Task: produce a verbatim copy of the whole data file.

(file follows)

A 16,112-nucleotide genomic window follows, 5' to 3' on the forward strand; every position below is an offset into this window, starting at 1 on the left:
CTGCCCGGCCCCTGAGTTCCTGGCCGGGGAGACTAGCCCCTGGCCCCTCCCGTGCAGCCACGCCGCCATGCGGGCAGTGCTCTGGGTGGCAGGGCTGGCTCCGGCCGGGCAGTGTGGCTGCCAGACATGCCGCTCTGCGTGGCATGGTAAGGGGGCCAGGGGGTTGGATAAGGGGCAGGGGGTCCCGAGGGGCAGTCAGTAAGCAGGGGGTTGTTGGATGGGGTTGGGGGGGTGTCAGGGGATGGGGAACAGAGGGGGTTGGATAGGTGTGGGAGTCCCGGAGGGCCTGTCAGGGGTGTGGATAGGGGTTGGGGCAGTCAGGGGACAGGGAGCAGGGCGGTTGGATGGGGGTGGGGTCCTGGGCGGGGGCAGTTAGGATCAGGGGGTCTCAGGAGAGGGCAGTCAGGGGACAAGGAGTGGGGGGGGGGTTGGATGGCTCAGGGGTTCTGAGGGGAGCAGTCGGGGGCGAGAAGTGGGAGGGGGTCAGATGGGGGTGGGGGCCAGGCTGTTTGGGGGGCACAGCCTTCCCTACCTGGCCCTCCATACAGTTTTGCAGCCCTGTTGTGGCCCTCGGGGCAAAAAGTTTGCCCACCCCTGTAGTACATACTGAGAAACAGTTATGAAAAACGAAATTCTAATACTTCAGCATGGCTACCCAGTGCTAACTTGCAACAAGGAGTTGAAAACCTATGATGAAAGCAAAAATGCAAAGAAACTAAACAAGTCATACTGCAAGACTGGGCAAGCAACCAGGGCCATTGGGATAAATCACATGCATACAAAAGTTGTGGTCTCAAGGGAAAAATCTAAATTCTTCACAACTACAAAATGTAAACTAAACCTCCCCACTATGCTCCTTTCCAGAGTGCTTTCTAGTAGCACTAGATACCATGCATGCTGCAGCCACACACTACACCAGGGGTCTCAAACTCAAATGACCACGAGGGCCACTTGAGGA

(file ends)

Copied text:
A 16,112-nucleotide genomic window follows, 5' to 3' on the forward strand; every position below is an offset into this window, starting at 1 on the left:
CTGCCCGGCCCCTGAGTTCCTGGCCGGGGAGACTAGCCCCTGGCCCCTCCCGTGCAGCCACGCCGCCATGCGGGCAGTGCTCTGGGTGGCAGGGCTGGCTCCGGCCGGGCAGTGTGGCTGCCAGACATGCCGCTCTGCGTGGCATGGTAAGGGGGCCAGGGGGTTGGATAAGGGGCAGGGGGTCCCGAGGGGCAGTCAGTAAGCAGGGGGTTGTTGGATGGGGTTGGGGGGGTGTCAGGGGATGGGGAACAGAGGGGGTTGGATAGGTGTGGGAGTCCCGGAGGGCCTGTCAGGGGTGTGGATAGGGGTTGGGGCAGTCAGGGGACAGGGAGCAGGGCGGTTGGATGGGGGTGGGGTCCTGGGCGGGGGCAGTTAGGATCAGGGGGTCTCAGGAGAGGGCAGTCAGGGGACAAGGAGTGGGGGGGGGGTTGGATGGCTCAGGGGTTCTGAGGGGAGCAGTCGGGGGCGAGAAGTGGGAGGGGGTCAGATGGGGGTGGGGGCCAGGCTGTTTGGGGGGCACAGCCTTCCCTACCTGGCCCTCCATACAGTTTTGCAGCCCTGTTGTGGCCCTCGGGGCAAAAAGTTTGCCCACCCCTGTAGTACATACTGAGAAACAGTTATGAAAAACGAAATTCTAATACTTCAGCATGGCTACCCAGTGCTAACTTGCAACAAGGAGTTGAAAACCTATGATGAAAGCAAAAATGCAAAGAAACTAAACAAGTCATACTGCAAGACTGGGCAAGCAACCAGGGCCATTGGGATAAATCACATGCATACAAAAGTTGTGGTCTCAAGGGAAAAATCTAAATTCTTCACAACTACAAAATGTAAACTAAACCTCCCCACTATGCTCCTTTCCAGAGTGCTTTCTAGTAGCACTAGATACCATGCATGCTGCAGCCACACACTACACCAGGGGTCTCAAACTCAAATGACCACGAGGGCCACTTGAGGA